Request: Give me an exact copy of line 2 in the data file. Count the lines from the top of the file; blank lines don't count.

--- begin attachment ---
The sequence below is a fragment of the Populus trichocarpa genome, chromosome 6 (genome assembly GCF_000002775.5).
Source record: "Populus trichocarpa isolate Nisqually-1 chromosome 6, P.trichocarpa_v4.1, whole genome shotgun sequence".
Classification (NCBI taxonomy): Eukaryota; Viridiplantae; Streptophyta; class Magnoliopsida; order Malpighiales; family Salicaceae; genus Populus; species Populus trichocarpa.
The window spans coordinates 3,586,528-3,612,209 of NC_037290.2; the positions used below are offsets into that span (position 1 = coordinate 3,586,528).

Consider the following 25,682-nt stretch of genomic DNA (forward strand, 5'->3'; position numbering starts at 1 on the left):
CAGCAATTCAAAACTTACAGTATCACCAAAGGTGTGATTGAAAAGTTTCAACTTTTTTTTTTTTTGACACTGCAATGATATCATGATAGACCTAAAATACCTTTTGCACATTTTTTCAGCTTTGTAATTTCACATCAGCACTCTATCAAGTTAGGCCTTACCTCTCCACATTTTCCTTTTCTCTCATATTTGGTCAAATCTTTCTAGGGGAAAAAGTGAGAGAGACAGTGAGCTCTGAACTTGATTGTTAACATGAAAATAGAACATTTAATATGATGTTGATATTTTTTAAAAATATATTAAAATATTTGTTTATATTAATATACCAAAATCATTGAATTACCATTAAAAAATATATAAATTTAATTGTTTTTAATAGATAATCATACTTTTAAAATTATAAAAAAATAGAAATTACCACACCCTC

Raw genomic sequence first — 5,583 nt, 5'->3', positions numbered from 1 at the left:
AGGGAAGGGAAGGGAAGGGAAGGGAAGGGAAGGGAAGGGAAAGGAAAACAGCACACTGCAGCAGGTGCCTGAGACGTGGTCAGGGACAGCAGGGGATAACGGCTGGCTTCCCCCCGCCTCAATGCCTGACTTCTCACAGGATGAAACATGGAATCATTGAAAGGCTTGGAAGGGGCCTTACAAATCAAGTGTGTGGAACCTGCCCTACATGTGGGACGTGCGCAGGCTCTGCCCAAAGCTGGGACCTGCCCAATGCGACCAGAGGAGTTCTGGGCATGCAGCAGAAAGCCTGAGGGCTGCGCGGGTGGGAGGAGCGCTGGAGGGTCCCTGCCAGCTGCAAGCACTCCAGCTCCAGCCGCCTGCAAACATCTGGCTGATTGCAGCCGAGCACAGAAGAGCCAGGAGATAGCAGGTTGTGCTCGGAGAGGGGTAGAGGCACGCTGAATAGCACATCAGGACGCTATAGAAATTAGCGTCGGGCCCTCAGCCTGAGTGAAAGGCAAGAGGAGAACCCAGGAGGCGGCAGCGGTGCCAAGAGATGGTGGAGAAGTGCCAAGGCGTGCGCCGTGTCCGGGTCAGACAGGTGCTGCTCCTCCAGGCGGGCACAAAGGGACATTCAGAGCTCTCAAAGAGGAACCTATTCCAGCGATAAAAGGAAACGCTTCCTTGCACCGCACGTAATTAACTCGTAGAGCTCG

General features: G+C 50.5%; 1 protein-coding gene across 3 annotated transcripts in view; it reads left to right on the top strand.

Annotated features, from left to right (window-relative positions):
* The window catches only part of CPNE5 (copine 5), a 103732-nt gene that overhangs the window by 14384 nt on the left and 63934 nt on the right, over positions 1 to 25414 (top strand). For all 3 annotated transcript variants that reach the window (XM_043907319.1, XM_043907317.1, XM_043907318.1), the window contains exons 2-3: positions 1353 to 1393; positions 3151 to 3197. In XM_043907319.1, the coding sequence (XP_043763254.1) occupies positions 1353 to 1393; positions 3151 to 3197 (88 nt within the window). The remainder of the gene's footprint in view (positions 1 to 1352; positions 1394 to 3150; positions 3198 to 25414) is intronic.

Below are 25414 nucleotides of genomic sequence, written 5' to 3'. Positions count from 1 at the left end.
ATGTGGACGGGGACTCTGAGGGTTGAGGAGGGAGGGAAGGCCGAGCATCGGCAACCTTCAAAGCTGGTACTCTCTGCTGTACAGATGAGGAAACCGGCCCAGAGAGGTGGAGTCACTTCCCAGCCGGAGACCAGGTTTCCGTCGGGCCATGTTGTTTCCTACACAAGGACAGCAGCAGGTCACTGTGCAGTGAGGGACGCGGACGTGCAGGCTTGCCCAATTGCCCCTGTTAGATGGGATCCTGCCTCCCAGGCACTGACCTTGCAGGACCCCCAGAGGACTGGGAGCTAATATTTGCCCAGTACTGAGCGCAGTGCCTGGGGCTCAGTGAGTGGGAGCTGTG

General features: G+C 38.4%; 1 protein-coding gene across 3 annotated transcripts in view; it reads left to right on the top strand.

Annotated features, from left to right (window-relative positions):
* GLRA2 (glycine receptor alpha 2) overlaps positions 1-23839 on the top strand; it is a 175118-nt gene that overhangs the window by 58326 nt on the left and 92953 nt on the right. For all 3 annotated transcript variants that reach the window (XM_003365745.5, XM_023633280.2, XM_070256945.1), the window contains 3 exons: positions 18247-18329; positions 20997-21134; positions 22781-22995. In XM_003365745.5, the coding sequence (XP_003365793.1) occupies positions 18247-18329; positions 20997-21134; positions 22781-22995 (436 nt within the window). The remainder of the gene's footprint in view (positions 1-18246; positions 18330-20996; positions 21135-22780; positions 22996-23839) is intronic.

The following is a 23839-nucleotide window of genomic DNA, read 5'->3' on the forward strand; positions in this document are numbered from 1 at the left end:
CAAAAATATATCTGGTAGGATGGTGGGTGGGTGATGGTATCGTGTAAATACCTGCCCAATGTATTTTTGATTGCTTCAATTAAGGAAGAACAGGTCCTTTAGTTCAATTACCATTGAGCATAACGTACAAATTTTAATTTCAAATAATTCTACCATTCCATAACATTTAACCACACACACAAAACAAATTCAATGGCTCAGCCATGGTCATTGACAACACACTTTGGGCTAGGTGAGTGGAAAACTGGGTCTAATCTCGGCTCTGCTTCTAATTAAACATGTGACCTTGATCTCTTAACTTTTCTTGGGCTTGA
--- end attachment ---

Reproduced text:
Source record: "Populus trichocarpa isolate Nisqually-1 chromosome 6, P.trichocarpa_v4.1, whole genome shotgun sequence".